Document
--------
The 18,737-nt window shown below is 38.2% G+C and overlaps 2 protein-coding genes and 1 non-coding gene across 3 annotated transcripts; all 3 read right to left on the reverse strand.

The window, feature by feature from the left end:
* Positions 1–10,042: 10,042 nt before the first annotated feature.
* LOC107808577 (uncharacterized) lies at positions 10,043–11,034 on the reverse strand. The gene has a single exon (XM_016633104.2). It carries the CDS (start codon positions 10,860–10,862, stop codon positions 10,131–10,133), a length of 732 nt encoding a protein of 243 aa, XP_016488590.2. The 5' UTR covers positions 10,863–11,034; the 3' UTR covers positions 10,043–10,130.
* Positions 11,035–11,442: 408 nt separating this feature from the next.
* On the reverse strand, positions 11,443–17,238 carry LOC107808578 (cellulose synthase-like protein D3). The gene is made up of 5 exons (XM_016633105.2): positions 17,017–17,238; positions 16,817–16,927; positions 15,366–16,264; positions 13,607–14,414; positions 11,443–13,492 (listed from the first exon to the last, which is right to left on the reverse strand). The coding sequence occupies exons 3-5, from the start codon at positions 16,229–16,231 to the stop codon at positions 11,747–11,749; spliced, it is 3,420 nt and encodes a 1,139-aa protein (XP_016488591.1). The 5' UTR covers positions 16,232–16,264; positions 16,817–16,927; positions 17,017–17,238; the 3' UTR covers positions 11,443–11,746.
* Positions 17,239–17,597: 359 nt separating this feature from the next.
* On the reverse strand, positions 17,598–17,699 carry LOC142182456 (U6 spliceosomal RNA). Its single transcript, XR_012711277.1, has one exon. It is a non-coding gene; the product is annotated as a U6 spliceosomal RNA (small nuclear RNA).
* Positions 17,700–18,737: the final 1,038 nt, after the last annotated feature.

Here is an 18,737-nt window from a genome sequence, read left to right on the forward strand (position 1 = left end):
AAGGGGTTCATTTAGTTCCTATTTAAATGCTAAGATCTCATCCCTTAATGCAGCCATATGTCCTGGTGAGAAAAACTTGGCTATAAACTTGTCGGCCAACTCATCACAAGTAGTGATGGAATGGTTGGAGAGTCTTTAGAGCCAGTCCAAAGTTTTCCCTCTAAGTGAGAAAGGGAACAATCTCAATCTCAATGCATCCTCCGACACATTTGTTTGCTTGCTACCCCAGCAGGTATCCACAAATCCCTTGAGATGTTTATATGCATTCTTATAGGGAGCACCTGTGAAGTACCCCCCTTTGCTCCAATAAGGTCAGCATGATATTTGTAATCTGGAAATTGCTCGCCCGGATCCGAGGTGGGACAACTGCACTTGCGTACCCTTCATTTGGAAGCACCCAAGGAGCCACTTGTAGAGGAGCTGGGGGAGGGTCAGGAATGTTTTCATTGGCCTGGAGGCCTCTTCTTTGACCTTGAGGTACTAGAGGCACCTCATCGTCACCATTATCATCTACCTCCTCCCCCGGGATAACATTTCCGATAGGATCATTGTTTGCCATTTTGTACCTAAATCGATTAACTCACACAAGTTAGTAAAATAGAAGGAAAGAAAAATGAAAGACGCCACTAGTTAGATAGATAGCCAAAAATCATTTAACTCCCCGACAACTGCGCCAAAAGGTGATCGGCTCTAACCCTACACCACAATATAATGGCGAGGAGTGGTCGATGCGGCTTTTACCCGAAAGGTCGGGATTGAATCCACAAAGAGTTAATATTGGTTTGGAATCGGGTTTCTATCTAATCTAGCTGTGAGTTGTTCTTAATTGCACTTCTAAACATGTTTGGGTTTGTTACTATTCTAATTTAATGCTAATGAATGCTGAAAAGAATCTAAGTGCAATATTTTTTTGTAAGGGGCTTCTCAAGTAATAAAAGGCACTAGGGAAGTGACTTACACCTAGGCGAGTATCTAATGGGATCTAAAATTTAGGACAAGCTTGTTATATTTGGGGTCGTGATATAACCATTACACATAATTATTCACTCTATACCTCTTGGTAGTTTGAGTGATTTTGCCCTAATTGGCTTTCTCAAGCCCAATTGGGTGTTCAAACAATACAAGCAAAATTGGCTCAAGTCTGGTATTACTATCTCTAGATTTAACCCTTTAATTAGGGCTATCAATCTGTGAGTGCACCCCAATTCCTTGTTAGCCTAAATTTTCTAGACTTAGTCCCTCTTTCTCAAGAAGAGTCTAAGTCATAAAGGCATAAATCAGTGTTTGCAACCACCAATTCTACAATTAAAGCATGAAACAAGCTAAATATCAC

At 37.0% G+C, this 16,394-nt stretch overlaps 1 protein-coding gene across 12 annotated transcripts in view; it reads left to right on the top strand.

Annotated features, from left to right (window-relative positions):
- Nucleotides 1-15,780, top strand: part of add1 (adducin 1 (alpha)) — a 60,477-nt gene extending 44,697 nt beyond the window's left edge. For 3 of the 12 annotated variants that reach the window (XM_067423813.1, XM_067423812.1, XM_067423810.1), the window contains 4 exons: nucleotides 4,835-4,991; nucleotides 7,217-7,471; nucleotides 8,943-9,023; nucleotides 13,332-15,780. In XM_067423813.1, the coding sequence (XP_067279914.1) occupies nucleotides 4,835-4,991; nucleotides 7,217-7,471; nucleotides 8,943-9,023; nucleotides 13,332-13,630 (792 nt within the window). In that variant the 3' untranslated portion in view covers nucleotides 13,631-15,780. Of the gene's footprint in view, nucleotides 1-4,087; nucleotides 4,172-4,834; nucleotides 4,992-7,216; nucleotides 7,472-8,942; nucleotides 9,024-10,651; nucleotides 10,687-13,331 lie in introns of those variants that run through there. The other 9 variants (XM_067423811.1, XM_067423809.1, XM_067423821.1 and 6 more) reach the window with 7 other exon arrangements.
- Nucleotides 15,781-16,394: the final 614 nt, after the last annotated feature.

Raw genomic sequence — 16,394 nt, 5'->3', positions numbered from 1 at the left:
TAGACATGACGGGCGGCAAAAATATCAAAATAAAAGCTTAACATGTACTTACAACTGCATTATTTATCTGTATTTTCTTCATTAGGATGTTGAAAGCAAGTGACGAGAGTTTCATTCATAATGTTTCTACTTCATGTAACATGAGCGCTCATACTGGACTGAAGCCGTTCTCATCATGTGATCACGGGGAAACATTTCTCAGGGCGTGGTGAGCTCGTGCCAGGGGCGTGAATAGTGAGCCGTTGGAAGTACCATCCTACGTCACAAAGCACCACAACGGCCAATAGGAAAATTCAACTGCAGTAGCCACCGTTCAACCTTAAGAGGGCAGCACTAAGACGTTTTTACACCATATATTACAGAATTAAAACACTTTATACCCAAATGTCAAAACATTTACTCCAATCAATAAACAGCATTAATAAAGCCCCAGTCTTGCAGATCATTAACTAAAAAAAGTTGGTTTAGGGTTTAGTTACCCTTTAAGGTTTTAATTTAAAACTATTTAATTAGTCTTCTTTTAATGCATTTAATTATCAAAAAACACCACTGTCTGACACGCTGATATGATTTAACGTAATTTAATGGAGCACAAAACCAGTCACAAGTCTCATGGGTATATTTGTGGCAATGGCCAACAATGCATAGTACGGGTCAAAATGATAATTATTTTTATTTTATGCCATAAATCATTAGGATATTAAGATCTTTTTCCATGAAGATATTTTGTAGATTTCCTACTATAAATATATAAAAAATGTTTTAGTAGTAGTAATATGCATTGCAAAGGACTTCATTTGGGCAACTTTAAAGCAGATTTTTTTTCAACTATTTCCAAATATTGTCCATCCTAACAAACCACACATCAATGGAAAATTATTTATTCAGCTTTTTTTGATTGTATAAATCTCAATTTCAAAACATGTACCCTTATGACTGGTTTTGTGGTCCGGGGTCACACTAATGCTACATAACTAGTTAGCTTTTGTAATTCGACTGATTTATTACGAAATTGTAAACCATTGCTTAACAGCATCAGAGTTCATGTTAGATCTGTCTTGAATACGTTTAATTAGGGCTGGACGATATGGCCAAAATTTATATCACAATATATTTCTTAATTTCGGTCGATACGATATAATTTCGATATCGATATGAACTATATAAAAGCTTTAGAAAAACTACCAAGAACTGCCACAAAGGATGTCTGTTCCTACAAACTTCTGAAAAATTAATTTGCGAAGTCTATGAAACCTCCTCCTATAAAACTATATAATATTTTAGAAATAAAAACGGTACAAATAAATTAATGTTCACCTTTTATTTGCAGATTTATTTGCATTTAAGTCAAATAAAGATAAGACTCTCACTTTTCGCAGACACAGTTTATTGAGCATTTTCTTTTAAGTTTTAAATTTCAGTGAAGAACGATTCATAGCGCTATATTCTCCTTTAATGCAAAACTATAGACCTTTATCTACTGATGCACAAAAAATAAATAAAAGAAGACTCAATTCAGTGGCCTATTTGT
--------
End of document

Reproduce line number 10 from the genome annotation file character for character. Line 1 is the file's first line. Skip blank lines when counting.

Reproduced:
Here is an 18,737-nt window from a genome sequence, read left to right on the forward strand (position 1 = left end):